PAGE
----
PNW Auto ordered to pay the maximum fine under Oregon's Unlawful Trade Practices Act
Attorney General John Kroger today announced that a judge has ordered a Tigard auto dealership to pay $650,000 in fines for deceiving consumers about the damage history of vehicles for sale.
"This sends an important message that there is a steep penalty for violating consumer protection laws in Oregon," said Attorney General Kroger.
The case involved Matt and Anousone Marlin. Matt Marlin lost his dealership license to operate Marlin Motorworks after admitting that he forged title documents in order to deceive consumers about the damage history of "totaled" vehicles. In the weeks following the effective date of the suspension, Marlin created PNW Auto, LLC, in the name of his wife, Anousone.
The misconduct continued under the new dealership, with clear violations of Internet advertising rules on motorcycle sales. Some of the motorcycles advertised on Craig's List as "never crashed" were actually "totaled."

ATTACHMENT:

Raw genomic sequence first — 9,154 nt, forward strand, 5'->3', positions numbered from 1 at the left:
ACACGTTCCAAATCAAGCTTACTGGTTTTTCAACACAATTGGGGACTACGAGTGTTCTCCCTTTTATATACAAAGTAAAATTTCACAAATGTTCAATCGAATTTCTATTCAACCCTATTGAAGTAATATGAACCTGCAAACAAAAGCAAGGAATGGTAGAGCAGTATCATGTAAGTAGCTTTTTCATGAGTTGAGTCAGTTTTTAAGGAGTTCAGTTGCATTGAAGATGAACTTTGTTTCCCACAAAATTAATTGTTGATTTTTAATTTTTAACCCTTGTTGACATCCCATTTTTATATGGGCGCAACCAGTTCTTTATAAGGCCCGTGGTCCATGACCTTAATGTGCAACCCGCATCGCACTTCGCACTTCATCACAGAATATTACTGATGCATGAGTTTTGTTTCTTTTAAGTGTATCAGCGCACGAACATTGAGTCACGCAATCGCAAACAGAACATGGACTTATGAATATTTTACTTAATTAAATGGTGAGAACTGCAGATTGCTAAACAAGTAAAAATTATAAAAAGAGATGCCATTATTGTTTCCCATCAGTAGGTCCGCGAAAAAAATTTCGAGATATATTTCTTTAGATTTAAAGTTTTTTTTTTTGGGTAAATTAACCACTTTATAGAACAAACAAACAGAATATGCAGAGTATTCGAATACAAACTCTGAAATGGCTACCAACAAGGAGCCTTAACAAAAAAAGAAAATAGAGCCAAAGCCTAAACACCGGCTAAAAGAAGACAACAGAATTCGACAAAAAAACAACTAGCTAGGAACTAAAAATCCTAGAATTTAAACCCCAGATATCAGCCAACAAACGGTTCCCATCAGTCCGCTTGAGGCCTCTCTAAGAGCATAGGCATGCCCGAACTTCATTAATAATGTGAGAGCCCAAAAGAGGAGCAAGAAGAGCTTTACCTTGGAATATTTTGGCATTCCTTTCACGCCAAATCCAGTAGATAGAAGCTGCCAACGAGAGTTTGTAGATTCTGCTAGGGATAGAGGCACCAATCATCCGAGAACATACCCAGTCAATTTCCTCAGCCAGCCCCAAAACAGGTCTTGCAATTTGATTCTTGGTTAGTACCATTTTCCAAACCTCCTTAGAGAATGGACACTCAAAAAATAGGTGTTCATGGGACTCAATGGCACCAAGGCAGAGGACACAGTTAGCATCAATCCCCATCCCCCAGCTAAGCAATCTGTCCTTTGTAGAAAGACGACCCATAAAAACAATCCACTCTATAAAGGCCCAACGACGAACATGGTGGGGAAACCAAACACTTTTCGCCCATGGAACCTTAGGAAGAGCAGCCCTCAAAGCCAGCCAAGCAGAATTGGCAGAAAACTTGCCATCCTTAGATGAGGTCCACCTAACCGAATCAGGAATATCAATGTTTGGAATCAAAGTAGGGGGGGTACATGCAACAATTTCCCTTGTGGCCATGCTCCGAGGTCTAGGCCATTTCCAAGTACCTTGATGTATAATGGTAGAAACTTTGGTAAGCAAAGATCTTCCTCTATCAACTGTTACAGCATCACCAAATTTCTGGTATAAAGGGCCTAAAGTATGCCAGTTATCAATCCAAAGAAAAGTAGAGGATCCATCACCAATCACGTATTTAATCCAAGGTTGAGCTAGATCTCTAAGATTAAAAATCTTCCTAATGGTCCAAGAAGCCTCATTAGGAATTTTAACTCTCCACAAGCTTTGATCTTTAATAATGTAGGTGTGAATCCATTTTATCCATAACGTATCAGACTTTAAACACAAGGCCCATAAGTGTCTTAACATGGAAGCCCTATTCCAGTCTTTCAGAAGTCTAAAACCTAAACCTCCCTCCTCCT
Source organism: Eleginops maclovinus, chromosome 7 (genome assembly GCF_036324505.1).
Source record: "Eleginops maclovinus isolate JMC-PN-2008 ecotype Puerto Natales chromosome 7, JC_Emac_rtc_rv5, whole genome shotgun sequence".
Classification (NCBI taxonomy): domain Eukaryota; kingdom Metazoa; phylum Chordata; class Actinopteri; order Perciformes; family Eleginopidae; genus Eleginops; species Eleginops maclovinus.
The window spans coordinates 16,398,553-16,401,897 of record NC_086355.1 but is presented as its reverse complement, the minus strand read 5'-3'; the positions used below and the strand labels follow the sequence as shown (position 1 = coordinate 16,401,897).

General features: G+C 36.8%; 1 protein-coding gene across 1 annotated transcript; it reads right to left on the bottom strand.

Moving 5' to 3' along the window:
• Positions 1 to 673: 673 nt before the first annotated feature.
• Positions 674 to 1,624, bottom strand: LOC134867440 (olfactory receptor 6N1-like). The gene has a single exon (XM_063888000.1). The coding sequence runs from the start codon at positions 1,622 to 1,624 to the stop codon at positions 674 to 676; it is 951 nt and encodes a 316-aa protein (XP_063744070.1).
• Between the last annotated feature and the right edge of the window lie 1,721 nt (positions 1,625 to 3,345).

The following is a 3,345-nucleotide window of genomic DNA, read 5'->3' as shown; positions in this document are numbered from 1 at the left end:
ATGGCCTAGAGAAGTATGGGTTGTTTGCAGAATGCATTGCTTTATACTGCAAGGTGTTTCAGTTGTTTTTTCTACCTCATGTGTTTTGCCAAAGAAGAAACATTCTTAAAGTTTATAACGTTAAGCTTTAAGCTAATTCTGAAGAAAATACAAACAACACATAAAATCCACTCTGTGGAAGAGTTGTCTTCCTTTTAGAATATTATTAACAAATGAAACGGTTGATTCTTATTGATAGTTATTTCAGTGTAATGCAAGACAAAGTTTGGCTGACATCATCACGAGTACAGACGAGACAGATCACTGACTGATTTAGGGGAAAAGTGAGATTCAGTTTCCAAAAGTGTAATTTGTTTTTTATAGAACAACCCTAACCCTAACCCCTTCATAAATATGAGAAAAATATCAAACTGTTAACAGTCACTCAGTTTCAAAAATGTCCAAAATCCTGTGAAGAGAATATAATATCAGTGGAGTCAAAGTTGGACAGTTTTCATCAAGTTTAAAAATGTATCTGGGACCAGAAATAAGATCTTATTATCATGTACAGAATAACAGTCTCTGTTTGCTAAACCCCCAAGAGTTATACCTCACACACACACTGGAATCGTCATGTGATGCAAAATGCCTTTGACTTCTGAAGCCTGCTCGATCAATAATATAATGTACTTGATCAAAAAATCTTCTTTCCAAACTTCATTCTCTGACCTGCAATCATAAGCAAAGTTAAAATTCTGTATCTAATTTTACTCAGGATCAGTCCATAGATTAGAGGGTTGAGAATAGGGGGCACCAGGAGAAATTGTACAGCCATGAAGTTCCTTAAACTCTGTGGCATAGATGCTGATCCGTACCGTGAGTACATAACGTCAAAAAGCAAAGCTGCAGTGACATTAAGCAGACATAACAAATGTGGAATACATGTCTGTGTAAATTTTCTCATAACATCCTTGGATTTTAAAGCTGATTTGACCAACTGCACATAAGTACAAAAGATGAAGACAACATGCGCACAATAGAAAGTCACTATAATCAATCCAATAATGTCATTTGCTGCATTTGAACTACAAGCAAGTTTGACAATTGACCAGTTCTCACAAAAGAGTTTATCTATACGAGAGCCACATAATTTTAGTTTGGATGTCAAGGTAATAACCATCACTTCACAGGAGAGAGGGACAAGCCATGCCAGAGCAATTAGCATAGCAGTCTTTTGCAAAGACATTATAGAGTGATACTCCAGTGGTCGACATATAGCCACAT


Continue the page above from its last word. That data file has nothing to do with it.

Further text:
Although insurance companies that "totaled" the vehicles documented several thousand dollars in damaged parts, PNW routinely put only a few hundred dollars into repairs, leaving wheel, frame and handlebar damages unrepaired. Two motorcycles sold by PNW to unsuspecting consumers had "Non-Repairable Titles," which means they cannot be licensed in Oregon.
A Marion County judge last week ordered the Marlins to pay $650,000 -- the maximum penalty of $25,000 per violation under the Unlawful Trade Practices Act – plus attorney fees and costs.
Senior Assistant Attorney General Greg Smith handled the case for the Oregon Department of Justice. The Driver and Motor Vehicle Services helped investigate the case.
Attorney General John Kroger leads the Oregon Department of Justice. The Department's mission is to fight crime and fraud, protect the environment, improve child welfare, promote a positive business climate, and defend the rights of all Oregonians.
Tony Green, (503) 378-6002 email@example.com